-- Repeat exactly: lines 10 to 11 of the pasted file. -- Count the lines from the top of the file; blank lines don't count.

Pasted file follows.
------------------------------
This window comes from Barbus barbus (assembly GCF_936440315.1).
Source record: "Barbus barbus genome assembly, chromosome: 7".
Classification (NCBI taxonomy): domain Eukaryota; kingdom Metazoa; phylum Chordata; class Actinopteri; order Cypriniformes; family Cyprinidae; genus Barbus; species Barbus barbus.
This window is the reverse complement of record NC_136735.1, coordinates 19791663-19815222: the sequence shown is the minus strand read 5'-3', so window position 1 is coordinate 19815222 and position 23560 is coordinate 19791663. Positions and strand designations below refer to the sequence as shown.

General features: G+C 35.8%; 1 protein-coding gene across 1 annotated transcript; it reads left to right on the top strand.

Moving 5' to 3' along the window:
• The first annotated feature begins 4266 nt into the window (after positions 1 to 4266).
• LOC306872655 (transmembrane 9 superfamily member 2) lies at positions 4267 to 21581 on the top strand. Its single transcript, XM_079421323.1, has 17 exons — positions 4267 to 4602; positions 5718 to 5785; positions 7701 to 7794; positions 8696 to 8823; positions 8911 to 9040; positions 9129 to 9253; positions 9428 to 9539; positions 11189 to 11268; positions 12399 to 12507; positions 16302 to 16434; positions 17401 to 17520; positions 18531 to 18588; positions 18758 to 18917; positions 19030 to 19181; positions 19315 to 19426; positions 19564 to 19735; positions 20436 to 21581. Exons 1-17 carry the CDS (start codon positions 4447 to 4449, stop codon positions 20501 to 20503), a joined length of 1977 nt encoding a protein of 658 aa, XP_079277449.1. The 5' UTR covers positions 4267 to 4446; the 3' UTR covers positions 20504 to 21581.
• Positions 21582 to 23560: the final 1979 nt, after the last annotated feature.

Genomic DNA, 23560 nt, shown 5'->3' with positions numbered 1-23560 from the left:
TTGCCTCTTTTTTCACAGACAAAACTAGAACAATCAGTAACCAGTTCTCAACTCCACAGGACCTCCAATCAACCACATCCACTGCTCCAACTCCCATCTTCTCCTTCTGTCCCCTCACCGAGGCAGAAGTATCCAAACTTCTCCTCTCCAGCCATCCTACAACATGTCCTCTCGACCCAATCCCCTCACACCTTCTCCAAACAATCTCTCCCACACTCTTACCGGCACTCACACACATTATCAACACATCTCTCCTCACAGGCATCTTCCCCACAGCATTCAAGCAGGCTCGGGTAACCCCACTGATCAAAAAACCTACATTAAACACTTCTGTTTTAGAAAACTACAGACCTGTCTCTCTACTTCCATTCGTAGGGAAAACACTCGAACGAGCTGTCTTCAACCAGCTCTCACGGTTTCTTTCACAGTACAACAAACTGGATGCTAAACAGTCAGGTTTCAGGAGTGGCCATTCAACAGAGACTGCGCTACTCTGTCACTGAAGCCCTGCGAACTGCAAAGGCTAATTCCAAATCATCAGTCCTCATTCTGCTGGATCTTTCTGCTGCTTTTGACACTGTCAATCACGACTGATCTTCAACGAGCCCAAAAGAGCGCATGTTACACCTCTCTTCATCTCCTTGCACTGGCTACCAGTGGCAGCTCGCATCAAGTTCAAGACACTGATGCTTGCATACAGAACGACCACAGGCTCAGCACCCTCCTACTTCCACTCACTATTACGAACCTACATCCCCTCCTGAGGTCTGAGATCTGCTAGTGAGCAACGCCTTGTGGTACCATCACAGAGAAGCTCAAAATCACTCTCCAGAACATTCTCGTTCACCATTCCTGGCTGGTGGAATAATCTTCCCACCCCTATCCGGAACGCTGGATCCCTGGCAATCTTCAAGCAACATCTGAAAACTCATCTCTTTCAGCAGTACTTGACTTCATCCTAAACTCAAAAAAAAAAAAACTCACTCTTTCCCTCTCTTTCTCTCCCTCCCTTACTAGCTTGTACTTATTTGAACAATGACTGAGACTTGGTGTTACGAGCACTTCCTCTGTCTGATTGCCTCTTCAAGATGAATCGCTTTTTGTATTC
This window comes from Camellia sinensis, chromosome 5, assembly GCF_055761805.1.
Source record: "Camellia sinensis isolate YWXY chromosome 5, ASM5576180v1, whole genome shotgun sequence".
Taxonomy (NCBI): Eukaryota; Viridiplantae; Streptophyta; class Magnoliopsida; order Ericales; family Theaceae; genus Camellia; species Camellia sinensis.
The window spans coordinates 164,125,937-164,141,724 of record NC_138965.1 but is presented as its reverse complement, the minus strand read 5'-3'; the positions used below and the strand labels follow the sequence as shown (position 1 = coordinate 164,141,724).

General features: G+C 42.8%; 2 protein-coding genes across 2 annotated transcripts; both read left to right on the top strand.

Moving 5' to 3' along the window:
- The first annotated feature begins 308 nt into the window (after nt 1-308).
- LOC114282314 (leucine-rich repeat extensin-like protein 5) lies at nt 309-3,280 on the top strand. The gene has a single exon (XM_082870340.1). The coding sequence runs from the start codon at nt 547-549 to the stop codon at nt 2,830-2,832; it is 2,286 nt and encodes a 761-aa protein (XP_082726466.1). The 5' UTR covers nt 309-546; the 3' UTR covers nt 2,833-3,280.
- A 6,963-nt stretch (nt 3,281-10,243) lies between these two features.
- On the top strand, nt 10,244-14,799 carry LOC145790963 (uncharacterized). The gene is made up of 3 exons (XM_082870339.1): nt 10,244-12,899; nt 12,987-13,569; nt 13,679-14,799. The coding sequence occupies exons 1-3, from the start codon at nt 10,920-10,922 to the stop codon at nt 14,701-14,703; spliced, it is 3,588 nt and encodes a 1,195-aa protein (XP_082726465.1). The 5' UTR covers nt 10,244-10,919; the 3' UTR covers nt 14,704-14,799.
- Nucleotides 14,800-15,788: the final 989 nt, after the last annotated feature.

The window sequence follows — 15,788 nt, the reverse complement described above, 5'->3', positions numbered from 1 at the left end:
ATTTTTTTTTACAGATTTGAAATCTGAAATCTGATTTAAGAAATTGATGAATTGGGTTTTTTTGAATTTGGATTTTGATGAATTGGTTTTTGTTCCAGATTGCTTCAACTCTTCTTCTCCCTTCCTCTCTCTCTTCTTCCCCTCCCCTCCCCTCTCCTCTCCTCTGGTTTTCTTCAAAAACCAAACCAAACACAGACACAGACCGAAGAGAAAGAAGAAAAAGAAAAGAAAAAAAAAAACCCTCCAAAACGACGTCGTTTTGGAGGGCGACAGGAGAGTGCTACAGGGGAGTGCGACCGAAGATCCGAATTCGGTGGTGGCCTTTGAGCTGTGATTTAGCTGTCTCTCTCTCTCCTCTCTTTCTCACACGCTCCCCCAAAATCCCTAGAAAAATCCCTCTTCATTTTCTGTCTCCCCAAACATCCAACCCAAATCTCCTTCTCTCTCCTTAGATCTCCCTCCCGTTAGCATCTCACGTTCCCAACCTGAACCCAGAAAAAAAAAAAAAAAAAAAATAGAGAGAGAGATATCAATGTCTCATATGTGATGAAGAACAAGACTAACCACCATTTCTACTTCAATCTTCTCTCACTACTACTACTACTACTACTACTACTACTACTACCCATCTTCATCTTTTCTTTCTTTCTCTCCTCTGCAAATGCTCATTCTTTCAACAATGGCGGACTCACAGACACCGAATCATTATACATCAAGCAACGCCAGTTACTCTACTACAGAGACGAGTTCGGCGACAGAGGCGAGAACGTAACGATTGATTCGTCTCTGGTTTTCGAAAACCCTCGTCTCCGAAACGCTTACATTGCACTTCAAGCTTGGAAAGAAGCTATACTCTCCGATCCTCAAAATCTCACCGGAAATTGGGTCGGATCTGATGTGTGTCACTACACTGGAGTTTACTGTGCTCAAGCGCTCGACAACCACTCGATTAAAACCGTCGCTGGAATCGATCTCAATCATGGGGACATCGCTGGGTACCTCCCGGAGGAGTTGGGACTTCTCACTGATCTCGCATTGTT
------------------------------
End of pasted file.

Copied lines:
Genomic DNA, 23560 nt, shown 5'->3' with positions numbered 1-23560 from the left:
TTGCCTCTTTTTTCACAGACAAAACTAGAACAATCAGTAACCAGTTCTCAACTCCACAGGACCTCCAATCAACCACATCCACTGCTCCAACTCCCATCTTCTCCTTCTGTCCCCTCACCGAGGCAGAAGTATCCAAACTTCTCCTCTCCAGCCATCCTACAACATGTCCTCTCGACCCAATCCCCTCACACCTTCTCCAAACAATCTCTCCCACACTCTTACCGGCACTCACACACATTATCAACACATCTCTCCTCACAGGCATCTTCCCCACAGCATTCAAGCAGGCTCGGGTAACCCCACTGATCAAAAAACCTACATTAAACACTTCTGTTTTAGAAAACTACAGACCTGTCTCTCTACTTCCATTCGTAGGGAAAACACTCGAACGAGCTGTCTTCAACCAGCTCTCACGGTTTCTTTCACAGTACAACAAACTGGATGCTAAACAGTCAGGTTTCAGGAGTGGCCATTCAACAGAGACTGCGCTACTCTGTCACTGAAGCCCTGCGAACTGCAAAGGCTAATTCCAAATCATCAGTCCTCATTCTGCTGGATCTTTCTGCTGCTTTTGACACTGTCAATCACGACTGATCTTCAACGAGCCCAAAAGAGCGCATGTTACACCTCTCTTCATCTCCTTGCACTGGCTACCAGTGGCAGCTCGCATCAAGTTCAAGACACTGATGCTTGCATACAGAACGACCACAGGCTCAGCACCCTCCTACTTCCACTCACTATTACGAACCTACATCCCCTCCTGAGGTCTGAGATCTGCTAGTGAGCAACGCCTTGTGGTACCATCACAGAGAAGCTCAAAATCACTCTCCAGAACATTCTCGTTCACCATTCCTGGCTGGTGGAATAATCTTCCCACCCCTATCCGGAACGCTGGATCCCTGGCAATCTTCAAGCAACATCTGAAAACTCATCTCTTTCAGCAGTACTTGACTTCATCCTAAACTCAAAAAAAAAAAAACTCACTCTTTCCCTCTCTTTCTCTCCCTCCCTTACTAGCTTGTACTTATTTGAACAATGACTGAGACTTGGTGTTACGAGCACTTCCTCTGTCTGATTGCCTCTTCAAGATGAATCGCTTTTTGTATTC